Business Intelligence, commonly known as reporting or analytics, is meant to make life easier. It’s about giving you enough information in the form of tables or charts to take the right decision instantly. It’s about structuring, computing and displaying your data to make your decision process effortless.

Well in theory for sure! We all know that in real life, it requires asking the IT department to deliver that information. The waiting game then begins to sometimes last for days on end, and is seldom in time with the decision process anyway.
But why depend on IT when you could do everything yourself?

Self-Service Business Intelligence

Self-service Business Intelligence’s goal is to empower users with the ability to access their data on their own terms and without having to involve the IT department (you will still need the IT folks to populate the data though, so don’t throw away their number just yet). In other words, with self-service reporting the need to outsource parts or all of the data finding process disappears: if you want answers you can get them immediately on your own.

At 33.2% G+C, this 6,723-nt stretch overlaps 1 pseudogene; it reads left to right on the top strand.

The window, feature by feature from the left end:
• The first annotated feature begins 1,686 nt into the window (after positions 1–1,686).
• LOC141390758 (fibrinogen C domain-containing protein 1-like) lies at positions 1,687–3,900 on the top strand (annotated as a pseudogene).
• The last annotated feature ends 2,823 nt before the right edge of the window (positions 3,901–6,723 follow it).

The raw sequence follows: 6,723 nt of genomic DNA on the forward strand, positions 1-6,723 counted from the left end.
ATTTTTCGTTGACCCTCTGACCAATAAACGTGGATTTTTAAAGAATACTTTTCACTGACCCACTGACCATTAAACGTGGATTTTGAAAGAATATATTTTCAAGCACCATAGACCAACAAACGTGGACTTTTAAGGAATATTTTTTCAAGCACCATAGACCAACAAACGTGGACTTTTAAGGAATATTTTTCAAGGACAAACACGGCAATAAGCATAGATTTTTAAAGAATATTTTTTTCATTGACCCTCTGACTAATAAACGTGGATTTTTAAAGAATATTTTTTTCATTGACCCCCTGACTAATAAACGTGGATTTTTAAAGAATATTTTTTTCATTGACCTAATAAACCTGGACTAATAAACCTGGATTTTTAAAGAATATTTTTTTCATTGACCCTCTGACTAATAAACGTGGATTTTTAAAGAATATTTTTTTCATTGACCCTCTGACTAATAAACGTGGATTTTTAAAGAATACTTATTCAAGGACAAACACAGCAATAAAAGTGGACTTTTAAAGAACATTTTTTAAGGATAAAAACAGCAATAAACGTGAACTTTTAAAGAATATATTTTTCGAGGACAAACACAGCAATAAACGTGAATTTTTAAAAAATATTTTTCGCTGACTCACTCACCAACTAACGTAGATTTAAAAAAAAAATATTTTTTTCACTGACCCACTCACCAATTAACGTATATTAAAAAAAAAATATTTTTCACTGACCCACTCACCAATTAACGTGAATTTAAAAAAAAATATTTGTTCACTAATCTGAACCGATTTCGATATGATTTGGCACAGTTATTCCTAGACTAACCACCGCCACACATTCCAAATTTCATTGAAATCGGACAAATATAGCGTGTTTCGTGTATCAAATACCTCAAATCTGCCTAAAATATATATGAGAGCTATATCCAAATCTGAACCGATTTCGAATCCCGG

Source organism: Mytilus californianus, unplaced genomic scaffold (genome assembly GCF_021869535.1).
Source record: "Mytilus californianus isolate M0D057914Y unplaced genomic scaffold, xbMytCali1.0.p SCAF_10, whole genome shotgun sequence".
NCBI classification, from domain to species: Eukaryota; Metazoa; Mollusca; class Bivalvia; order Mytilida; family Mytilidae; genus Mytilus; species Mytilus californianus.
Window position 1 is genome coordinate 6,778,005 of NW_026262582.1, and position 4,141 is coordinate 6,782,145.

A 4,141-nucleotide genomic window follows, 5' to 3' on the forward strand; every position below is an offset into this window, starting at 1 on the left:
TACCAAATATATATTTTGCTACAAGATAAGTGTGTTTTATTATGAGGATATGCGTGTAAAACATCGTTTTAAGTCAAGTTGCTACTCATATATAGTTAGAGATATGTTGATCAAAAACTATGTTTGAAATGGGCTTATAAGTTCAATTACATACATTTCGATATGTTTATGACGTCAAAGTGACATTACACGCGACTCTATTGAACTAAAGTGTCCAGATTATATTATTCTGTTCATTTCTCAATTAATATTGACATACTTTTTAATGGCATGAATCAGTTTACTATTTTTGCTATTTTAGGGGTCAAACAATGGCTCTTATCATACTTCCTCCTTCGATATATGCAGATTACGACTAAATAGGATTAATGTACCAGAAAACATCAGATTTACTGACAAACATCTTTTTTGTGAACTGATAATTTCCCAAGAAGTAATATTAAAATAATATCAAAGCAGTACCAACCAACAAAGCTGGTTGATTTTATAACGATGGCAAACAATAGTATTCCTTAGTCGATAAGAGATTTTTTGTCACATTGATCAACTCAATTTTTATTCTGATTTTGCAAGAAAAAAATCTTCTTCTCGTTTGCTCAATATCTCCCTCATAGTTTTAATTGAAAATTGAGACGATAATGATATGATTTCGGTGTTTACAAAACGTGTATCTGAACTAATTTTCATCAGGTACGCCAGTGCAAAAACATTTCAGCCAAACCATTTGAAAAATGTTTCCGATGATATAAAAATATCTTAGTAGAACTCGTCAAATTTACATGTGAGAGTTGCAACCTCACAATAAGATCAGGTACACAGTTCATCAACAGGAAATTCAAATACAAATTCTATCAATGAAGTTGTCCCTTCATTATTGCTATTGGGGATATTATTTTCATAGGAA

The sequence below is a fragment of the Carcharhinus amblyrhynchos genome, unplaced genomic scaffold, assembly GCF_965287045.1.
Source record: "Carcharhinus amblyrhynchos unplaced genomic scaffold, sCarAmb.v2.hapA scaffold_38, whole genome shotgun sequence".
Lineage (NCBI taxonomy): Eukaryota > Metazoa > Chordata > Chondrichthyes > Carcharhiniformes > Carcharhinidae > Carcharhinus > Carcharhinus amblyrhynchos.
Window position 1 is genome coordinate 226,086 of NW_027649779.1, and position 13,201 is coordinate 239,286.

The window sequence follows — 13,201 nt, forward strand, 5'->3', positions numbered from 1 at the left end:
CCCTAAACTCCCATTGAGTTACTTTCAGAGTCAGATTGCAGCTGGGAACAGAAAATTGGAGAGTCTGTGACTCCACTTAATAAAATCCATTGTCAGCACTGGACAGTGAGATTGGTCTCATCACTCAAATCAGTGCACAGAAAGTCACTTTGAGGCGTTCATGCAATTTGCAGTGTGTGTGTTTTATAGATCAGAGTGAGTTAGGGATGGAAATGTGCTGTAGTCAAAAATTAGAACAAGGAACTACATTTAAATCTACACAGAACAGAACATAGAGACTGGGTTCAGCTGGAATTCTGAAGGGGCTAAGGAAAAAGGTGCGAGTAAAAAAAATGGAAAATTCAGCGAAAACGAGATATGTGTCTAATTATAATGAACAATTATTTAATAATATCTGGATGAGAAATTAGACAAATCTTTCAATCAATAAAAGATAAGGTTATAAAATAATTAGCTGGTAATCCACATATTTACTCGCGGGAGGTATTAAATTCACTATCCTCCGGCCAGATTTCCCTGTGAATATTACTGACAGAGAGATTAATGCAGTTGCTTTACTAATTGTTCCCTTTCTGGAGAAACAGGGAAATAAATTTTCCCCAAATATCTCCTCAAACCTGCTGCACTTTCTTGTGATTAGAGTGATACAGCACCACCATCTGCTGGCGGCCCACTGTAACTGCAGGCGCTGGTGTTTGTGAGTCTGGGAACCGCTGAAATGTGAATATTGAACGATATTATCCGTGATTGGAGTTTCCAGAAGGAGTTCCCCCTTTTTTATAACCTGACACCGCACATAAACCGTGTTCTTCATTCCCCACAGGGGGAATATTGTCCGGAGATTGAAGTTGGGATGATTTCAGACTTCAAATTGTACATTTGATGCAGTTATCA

Take SAP Business Objects Explorer for instance. Here you have it, a full-feature self-service reporting application that lets you create reports on your own with no outside help. Sounds great? Sure does, but what if you had no technical skills whatsoever? Won’t self-service analytics be a problem down the road, when you’ll be getting a mysterious SQL error instead of a nice multicolored pie chart? Won’t self-service BI be a big disappointment when you realize that you don’t really know how to properly search and ask questions to your data?

Natural Language Business Intelligence

Not if you can ask your questions in plain English that is.

Imagine an environment where asking: “What is John’s phone number?” would actually turn up John’s phone number. Or ask about yesterday’ sales ranking by product category and point of sale, and get the correct answer right away. Wouldn’t that be better?